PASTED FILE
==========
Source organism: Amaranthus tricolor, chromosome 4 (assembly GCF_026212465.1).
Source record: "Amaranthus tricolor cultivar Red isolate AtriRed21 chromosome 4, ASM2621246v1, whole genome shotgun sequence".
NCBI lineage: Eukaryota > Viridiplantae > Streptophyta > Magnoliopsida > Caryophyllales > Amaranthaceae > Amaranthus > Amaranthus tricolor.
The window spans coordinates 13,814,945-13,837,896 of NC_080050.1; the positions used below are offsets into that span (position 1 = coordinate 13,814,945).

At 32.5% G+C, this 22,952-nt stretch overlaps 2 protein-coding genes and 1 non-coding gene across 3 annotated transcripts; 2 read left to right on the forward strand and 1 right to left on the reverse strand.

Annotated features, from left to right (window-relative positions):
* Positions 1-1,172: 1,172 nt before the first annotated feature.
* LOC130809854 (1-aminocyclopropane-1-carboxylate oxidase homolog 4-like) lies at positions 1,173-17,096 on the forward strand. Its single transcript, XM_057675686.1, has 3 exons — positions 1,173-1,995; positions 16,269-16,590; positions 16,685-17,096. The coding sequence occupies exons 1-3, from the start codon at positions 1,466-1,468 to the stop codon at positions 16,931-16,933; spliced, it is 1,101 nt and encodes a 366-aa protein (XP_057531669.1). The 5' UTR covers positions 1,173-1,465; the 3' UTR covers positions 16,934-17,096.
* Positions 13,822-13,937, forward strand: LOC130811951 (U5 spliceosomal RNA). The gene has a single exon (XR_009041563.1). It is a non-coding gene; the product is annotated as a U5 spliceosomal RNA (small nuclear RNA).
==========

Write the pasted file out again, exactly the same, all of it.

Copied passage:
Source organism: Amaranthus tricolor, chromosome 4 (assembly GCF_026212465.1).
Source record: "Amaranthus tricolor cultivar Red isolate AtriRed21 chromosome 4, ASM2621246v1, whole genome shotgun sequence".
NCBI lineage: Eukaryota > Viridiplantae > Streptophyta > Magnoliopsida > Caryophyllales > Amaranthaceae > Amaranthus > Amaranthus tricolor.
The window spans coordinates 13,814,945-13,837,896 of NC_080050.1; the positions used below are offsets into that span (position 1 = coordinate 13,814,945).

At 32.5% G+C, this 22,952-nt stretch overlaps 2 protein-coding genes and 1 non-coding gene across 3 annotated transcripts; 2 read left to right on the forward strand and 1 right to left on the reverse strand.

Annotated features, from left to right (window-relative positions):
* Positions 1-1,172: 1,172 nt before the first annotated feature.
* LOC130809854 (1-aminocyclopropane-1-carboxylate oxidase homolog 4-like) lies at positions 1,173-17,096 on the forward strand. Its single transcript, XM_057675686.1, has 3 exons — positions 1,173-1,995; positions 16,269-16,590; positions 16,685-17,096. The coding sequence occupies exons 1-3, from the start codon at positions 1,466-1,468 to the stop codon at positions 16,931-16,933; spliced, it is 1,101 nt and encodes a 366-aa protein (XP_057531669.1). The 5' UTR covers positions 1,173-1,465; the 3' UTR covers positions 16,934-17,096.
* Positions 13,822-13,937, forward strand: LOC130811951 (U5 spliceosomal RNA). The gene has a single exon (XR_009041563.1). It is a non-coding gene; the product is annotated as a U5 spliceosomal RNA (small nuclear RNA).